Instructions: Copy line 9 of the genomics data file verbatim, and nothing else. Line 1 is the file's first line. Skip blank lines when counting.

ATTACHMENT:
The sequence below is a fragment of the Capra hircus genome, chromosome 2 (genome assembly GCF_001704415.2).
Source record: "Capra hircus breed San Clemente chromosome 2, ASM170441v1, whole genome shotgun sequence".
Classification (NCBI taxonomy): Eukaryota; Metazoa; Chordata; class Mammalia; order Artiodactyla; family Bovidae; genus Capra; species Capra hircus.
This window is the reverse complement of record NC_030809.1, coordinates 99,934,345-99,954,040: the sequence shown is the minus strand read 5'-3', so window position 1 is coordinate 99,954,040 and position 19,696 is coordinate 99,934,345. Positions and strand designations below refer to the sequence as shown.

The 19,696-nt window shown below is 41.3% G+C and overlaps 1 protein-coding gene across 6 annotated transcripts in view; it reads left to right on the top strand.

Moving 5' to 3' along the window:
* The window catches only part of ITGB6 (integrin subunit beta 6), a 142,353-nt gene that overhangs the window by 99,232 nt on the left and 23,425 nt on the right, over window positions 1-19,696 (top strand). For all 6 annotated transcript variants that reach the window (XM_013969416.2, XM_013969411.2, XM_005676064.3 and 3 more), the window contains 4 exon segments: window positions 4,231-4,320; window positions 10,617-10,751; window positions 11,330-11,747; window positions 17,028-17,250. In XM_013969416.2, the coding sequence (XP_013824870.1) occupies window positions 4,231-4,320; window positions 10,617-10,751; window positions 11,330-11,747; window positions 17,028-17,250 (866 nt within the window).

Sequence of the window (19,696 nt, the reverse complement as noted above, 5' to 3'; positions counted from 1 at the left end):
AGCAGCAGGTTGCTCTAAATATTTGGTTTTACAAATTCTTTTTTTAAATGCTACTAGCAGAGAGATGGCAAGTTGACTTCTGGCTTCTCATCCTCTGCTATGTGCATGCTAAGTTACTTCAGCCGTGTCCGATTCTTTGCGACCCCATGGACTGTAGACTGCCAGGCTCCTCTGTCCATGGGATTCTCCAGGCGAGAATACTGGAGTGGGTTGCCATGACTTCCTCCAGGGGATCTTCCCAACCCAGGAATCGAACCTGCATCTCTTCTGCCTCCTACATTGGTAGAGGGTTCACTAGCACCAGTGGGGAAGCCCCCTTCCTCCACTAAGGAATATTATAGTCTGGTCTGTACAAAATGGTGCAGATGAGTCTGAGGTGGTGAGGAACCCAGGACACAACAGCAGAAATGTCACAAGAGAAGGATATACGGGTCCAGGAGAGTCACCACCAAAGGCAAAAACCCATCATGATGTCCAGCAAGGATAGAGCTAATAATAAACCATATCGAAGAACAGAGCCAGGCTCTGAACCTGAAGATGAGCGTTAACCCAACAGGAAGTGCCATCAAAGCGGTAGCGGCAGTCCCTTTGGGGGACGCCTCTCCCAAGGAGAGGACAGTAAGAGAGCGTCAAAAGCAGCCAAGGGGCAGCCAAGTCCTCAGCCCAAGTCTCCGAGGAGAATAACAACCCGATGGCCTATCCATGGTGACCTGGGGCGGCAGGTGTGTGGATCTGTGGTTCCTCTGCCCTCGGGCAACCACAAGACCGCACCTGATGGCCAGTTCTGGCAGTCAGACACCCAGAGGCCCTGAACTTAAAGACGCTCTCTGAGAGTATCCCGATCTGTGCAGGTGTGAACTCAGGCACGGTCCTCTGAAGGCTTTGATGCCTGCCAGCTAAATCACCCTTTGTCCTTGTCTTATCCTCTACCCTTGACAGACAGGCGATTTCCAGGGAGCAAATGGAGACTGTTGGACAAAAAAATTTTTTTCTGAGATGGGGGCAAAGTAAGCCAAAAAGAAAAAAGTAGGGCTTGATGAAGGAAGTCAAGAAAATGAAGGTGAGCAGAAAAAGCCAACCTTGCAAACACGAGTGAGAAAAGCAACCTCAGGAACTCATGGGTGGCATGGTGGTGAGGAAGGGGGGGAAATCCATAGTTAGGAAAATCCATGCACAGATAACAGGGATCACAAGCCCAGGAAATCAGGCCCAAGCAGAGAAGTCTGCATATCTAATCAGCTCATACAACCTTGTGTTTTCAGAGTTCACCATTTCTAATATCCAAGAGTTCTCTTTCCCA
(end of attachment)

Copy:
AGCAGCAGGTTGCTCTAAATATTTGGTTTTACAAATTCTTTTTTTAAATGCTACTAGCAGAGAGATGGCAAGTTGACTTCTGGCTTCTCATCCTCTGCTATGTGCATGCTAAGTTACTTCAGCCGTGTCCGATTCTTTGCGACCCCATGGACTGTAGACTGCCAGGCTCCTCTGTCCATGGGATTCTCCAGGCGAGAATACTGGAGTGGGTTGCCATGACTTCCTCCAGGGGATCTTCCCAACCCAGGAATCGAACCTGCATCTCTTCTGCCTCCTACATTGGTAGAGGGTTCACTAGCACCAGTGGGGAAGCCCCCTTCCTCCACTAAGGAATATTATAGTCTGGTCTGTACAAAATGGTGCAGATGAGTCTGAGGTGGTGAGGAACCCAGGACACAACAGCAGAAATGTCACAAGAGAAGGATATACGGGTCCAGGAGAGTCACCACCAAAGGCAAAAACCCATCATGATGTCCAGCAAGGATAGAGCTAATAATAAACCATATCGAAGAACAGAGCCAGGCTCTGAACCTGAAGATGAGCGTTAACCCAACAGGAAGTGCCATCAAAGCGGTAGCGGCAGTCCCTTTGGGGGACGCCTCTCCCAAGGAGAGGACAGTAAGAGAGCGTCAAAAGCAGCCAAGGGGCAGCCAAGTCCTCAGCCCAAGTCTCCGAGGAGAATAACAACCCGATGGCCTATCCATGGTGACCTGGGGCGGCAGGTGTGTGGATCTGTGGTTCCTCTGCCCTCGGGCAACCACAAGACCGCACCTGATGGCCAGTTCTGGCAGTCAGACACCCAGAGGCCCTGAACTTAAAGACGCTCTCTGAGAGTATCCCGATCTGTGCAGGTGTGAACTCAGGCACGGTCCTCTGAAGGCTTTGATGCCTGCCAGCTAAATCACCCTTTGTCCTTGTCTTATCCTCTACCCTTGACAGACAGGCGATTTCCAGGGAGCAAATGGAGACTGTTGGACAAAAAAATTTTTTTCTGAGATGGGGGCAAAGTAAGCCAAAAAGAAAAAAGTAGGGCTTGATGAAGGAAGTCAAGAAAATGAAGGTGAGCAGAAAAAGCCAACCTTGCAAACACGAGTGAGAAAAGCAACCTCAGGAACTCATGGGTGGCATGGTGGTGAGGAAGGGGGGGAAATCCATAGTTAGGAAAATCCATGCACAGATAACAGGGATCACAAGCCCAGGAAATCAGGCCCAAGCAGAGAAGTCTGCATATCTAATCAGCTCATACAACCTTGTGTTTTCAGAGTTCACCATTTCTAATATCCAAGAGTTCTCTTTCCCA